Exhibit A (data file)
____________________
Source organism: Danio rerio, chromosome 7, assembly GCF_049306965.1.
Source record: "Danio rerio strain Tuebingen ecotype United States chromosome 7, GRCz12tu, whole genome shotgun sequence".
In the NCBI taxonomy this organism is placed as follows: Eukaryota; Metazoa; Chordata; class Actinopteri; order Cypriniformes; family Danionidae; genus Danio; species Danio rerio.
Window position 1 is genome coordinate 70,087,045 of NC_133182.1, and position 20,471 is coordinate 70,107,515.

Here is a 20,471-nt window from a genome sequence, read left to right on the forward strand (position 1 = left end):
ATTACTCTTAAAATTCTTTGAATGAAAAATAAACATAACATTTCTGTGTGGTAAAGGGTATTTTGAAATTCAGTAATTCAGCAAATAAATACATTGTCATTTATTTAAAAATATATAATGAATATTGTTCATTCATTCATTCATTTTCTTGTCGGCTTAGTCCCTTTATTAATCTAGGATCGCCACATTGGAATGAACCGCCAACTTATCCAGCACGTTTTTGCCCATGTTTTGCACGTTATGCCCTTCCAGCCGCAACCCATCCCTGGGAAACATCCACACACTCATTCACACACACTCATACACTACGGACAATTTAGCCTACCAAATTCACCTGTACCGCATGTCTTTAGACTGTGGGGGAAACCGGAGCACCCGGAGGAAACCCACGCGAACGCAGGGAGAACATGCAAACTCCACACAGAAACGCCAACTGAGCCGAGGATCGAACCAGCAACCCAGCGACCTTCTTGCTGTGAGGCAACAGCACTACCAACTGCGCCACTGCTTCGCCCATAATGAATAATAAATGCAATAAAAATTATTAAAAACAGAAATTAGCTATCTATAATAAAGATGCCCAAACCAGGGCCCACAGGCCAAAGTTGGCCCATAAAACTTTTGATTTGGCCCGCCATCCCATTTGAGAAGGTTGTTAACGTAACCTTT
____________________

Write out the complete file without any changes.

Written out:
Source organism: Danio rerio, chromosome 7, assembly GCF_049306965.1.
Source record: "Danio rerio strain Tuebingen ecotype United States chromosome 7, GRCz12tu, whole genome shotgun sequence".
In the NCBI taxonomy this organism is placed as follows: Eukaryota; Metazoa; Chordata; class Actinopteri; order Cypriniformes; family Danionidae; genus Danio; species Danio rerio.
Window position 1 is genome coordinate 70,087,045 of NC_133182.1, and position 20,471 is coordinate 70,107,515.

Here is a 20,471-nt window from a genome sequence, read left to right on the forward strand (position 1 = left end):
ATTACTCTTAAAATTCTTTGAATGAAAAATAAACATAACATTTCTGTGTGGTAAAGGGTATTTTGAAATTCAGTAATTCAGCAAATAAATACATTGTCATTTATTTAAAAATATATAATGAATATTGTTCATTCATTCATTCATTTTCTTGTCGGCTTAGTCCCTTTATTAATCTAGGATCGCCACATTGGAATGAACCGCCAACTTATCCAGCACGTTTTTGCCCATGTTTTGCACGTTATGCCCTTCCAGCCGCAACCCATCCCTGGGAAACATCCACACACTCATTCACACACACTCATACACTACGGACAATTTAGCCTACCAAATTCACCTGTACCGCATGTCTTTAGACTGTGGGGGAAACCGGAGCACCCGGAGGAAACCCACGCGAACGCAGGGAGAACATGCAAACTCCACACAGAAACGCCAACTGAGCCGAGGATCGAACCAGCAACCCAGCGACCTTCTTGCTGTGAGGCAACAGCACTACCAACTGCGCCACTGCTTCGCCCATAATGAATAATAAATGCAATAAAAATTATTAAAAACAGAAATTAGCTATCTATAATAAAGATGCCCAAACCAGGGCCCACAGGCCAAAGTTGGCCCATAAAACTTTTGATTTGGCCCGCCATCCCATTTGAGAAGGTTGTTAACGTAACCTTT